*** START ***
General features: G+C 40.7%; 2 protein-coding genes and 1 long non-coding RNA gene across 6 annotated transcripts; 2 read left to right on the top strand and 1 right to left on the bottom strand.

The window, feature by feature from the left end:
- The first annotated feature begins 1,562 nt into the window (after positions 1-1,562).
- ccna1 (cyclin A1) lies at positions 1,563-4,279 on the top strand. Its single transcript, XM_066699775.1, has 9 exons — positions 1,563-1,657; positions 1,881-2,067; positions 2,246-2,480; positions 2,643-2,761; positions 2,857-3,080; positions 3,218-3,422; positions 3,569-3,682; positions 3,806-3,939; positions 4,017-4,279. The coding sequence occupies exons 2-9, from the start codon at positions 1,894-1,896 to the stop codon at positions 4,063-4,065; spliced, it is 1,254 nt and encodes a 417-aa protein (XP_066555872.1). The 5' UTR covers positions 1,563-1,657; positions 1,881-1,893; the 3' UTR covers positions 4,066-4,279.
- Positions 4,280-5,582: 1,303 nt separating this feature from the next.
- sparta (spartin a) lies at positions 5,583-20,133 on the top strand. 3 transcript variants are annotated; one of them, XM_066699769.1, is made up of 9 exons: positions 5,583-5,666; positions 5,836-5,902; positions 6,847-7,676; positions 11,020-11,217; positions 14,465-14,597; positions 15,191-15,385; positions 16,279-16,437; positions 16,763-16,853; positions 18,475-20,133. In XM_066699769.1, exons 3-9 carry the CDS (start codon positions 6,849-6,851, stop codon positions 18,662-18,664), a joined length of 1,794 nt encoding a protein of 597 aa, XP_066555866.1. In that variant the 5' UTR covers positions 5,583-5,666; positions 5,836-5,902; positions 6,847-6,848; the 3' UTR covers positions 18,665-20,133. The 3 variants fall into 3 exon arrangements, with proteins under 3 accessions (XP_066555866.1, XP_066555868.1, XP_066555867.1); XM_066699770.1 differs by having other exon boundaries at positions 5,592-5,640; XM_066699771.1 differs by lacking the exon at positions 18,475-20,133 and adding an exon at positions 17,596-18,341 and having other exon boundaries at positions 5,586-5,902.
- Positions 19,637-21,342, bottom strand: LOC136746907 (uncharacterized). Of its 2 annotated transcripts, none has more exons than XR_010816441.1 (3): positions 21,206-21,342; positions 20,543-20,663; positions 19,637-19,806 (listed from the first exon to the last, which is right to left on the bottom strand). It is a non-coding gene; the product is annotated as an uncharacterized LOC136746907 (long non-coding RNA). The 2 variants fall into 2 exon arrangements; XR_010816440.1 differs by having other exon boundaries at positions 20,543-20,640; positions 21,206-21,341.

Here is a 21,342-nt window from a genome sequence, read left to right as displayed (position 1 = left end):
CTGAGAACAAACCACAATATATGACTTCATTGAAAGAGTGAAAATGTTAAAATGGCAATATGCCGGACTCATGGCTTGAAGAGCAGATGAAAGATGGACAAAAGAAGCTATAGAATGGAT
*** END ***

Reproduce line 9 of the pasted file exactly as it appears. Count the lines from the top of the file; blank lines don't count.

CTGAGAACAAACCACAATATATGACTTCATTGAAAGAGTGAAAATGTTAAAATGGCAATATGCCGGACTCATGGCTTGAAGAGCAGATGAAAGATGGACAAAAGAAGCTATAGAATGGAT